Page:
A good measure of Noone's popularity is that Ebay or Half.Com show hundreds of items for sale at all times, from his out of print classic solo recordings to stacks of Herman's Hermits material. One of the keys to Noone's success is his love for his fans and their staunch loyalty to him. While some concert attractions will invite a dozen or so guests into the inner sanctum before or after a gig, Noone and his current version of Herman's Hermits will take the time to sign every autograph sought by those who attend his shows. And the shows are truly great; when one thinks about singing the same material night after night for decades, and how the routine has affected other acts, Noone displays genuine enthusiasm for his repertoire. "There's a Kind of Hush," a tune that is one of pop's undisputed classics, is always fantastic, part of that elite class of timeless songs performed with perpetual enthusiasm. Ian Hunter, Marty Balin, Bobby Hebb, and Mark Farner have all been able to sustain the magic with their respective major hits, "All the Young Dudes," "Miracles," "Sunny," and "I'm Your Captain," but they, like Noone, are part of a very exclusive club of serious artists who care about their audiences. When Patrick Swayze drove Whoopi Goldberg, as well as the theatergoers, crazy with his obnoxious rendition of "I'm Henry the VIII, I Am" in the film Ghost, it was the humor of the movie that brought the idea home. The ecstasy of a Herman's Hermits audience shows Swayze how it really should be done. They always join in with Herman on the indelible chorus and become part of the show, bringing new life to a simple standard that doesn't have the usual twists of other pop tunes. Balancing himself precariously on a cement fixture singing at a Rhode Island open air concert in 2001, to the chagrin of the security of that venue, Noone's ability to charm is a reason his fans come back year after year. A look at Pollstar has the artist as one of the most consistent performers of the new millennium, appearing around the world in over 200 concerts a year.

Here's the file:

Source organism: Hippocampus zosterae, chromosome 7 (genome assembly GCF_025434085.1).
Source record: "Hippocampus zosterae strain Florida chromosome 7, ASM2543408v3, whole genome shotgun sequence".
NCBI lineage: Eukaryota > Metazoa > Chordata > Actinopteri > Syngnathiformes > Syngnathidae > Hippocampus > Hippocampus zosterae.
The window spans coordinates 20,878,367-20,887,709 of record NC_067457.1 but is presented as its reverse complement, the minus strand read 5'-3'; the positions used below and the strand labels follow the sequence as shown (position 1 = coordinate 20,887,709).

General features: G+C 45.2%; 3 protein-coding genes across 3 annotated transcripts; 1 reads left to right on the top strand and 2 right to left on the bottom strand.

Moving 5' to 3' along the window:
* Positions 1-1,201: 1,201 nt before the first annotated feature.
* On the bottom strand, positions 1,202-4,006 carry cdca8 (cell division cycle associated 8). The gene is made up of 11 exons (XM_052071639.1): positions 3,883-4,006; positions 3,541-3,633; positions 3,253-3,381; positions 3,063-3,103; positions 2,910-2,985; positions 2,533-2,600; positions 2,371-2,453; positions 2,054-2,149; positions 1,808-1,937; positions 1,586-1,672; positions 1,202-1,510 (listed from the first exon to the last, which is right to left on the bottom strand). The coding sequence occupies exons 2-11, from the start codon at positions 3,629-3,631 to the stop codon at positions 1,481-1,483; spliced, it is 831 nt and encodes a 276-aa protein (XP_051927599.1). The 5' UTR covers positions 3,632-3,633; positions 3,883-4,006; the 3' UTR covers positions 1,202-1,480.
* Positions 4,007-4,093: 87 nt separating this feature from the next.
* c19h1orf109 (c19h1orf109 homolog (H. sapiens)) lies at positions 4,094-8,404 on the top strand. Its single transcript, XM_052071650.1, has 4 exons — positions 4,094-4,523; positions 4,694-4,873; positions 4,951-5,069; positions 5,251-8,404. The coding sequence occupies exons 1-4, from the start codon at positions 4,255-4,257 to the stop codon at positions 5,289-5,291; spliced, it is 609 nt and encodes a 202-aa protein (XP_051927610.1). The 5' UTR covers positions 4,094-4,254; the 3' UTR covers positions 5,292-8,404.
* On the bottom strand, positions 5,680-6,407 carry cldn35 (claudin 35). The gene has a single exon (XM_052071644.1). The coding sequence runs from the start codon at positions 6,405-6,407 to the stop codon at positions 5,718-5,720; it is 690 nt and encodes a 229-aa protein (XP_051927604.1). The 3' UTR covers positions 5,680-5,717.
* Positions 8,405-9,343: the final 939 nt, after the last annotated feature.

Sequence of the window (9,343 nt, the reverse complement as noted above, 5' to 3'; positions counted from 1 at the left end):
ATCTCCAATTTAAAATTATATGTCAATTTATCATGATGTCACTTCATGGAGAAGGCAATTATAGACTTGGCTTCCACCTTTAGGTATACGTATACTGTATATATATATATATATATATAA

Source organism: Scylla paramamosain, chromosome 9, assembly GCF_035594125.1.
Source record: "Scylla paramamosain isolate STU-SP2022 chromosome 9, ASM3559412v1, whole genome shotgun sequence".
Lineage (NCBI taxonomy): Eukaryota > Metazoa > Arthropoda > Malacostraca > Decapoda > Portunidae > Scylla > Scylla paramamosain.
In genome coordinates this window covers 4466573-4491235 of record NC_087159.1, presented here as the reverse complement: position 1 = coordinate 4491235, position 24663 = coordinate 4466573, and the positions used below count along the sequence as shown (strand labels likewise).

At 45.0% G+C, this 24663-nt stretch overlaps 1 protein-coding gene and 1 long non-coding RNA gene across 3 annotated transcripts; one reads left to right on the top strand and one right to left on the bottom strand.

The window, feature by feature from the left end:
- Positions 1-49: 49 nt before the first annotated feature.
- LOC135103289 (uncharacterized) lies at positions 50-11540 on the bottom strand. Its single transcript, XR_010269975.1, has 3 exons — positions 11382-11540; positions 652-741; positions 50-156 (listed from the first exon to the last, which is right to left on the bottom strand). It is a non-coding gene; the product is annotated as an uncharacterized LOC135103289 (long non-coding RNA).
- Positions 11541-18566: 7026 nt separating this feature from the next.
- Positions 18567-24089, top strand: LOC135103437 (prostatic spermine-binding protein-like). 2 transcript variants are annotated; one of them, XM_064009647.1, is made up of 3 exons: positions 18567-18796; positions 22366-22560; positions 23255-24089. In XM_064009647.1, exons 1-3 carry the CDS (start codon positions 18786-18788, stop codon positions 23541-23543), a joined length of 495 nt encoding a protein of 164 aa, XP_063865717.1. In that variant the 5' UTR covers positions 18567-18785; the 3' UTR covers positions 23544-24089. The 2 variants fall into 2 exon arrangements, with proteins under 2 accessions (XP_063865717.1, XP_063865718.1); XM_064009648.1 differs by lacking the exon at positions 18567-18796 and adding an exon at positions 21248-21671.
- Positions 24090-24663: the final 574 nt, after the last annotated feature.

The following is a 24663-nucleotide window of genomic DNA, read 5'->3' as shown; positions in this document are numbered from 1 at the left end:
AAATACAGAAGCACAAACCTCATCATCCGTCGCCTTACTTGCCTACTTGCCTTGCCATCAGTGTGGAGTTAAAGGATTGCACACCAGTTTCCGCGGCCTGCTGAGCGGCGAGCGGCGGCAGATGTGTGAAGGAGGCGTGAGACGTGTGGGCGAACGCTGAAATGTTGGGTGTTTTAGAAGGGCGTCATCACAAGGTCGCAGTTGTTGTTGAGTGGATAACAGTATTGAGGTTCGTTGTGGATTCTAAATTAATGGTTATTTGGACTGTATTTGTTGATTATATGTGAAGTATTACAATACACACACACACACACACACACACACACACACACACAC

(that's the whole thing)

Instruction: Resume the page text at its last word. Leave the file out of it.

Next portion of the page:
His ongoing authorized biography -- ever expanding and open to the public on his website -- is as remarkable as his guest appearances on the celebrated soap opera As the World Turns in March of 2002. Noone is one of the few artists from the '60s in control of his artistry and preserving it for future generations, a total entertainer with business savvy, an elusive combination in the world of rock & roll, for sure. The performer who has conquered stage, screen, and television, along with selling more records than most artists can ever dream, is one of the first to have a good grasp of the frontier known as the Internet. The man whose face graced the cover of Time magazine in April of 1965 and who has appeared on such diverse television programs as Quantum Leap, My Two Dads, Married With Children, The Ted Knight Show, and Laverne & Shirley, among others, and creating art in a world where the major recording companies can't seem to find a groove, is poised to bring his ideas to multiple formats and new mediums. Don't underestimate one who can headline a Teen Idols Tour, perform on Broadway, and stay in such close contact with his enormous following. Peter Noone has created a model which other '60s, '70s, '80s, and '90s stars would be wise to study and follow. ~ Joe Viglione, Rovi